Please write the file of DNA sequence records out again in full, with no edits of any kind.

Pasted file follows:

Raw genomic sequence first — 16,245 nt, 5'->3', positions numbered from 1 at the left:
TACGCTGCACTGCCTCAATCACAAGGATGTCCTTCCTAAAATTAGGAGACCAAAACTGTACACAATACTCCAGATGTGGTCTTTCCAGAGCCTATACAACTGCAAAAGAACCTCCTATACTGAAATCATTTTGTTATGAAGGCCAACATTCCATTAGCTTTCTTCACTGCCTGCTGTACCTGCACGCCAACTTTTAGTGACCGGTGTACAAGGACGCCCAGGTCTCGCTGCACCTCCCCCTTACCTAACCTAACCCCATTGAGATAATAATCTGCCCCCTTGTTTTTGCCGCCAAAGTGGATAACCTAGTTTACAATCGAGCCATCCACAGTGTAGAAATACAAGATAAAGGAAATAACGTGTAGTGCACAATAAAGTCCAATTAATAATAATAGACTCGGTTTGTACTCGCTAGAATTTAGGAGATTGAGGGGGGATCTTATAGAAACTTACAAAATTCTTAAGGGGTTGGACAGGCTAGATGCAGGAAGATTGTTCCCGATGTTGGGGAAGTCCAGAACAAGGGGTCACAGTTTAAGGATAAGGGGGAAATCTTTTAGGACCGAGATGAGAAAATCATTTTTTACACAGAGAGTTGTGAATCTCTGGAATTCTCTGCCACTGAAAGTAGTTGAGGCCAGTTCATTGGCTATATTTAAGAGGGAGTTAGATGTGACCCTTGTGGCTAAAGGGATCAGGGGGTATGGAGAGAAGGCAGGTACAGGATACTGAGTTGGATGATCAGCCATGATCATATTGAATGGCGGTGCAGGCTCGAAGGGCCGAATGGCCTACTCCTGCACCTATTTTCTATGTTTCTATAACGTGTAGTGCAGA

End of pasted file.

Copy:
Raw genomic sequence first — 16,245 nt, 5'->3', positions numbered from 1 at the left:
TACGCTGCACTGCCTCAATCACAAGGATGTCCTTCCTAAAATTAGGAGACCAAAACTGTACACAATACTCCAGATGTGGTCTTTCCAGAGCCTATACAACTGCAAAAGAACCTCCTATACTGAAATCATTTTGTTATGAAGGCCAACATTCCATTAGCTTTCTTCACTGCCTGCTGTACCTGCACGCCAACTTTTAGTGACCGGTGTACAAGGACGCCCAGGTCTCGCTGCACCTCCCCCTTACCTAACCTAACCCCATTGAGATAATAATCTGCCCCCTTGTTTTTGCCGCCAAAGTGGATAACCTAGTTTACAATCGAGCCATCCACAGTGTAGAAATACAAGATAAAGGAAATAACGTGTAGTGCACAATAAAGTCCAATTAATAATAATAGACTCGGTTTGTACTCGCTAGAATTTAGGAGATTGAGGGGGGATCTTATAGAAACTTACAAAATTCTTAAGGGGTTGGACAGGCTAGATGCAGGAAGATTGTTCCCGATGTTGGGGAAGTCCAGAACAAGGGGTCACAGTTTAAGGATAAGGGGGAAATCTTTTAGGACCGAGATGAGAAAATCATTTTTTACACAGAGAGTTGTGAATCTCTGGAATTCTCTGCCACTGAAAGTAGTTGAGGCCAGTTCATTGGCTATATTTAAGAGGGAGTTAGATGTGACCCTTGTGGCTAAAGGGATCAGGGGGTATGGAGAGAAGGCAGGTACAGGATACTGAGTTGGATGATCAGCCATGATCATATTGAATGGCGGTGCAGGCTCGAAGGGCCGAATGGCCTACTCCTGCACCTATTTTCTATGTTTCTATAACGTGTAGTGCAGA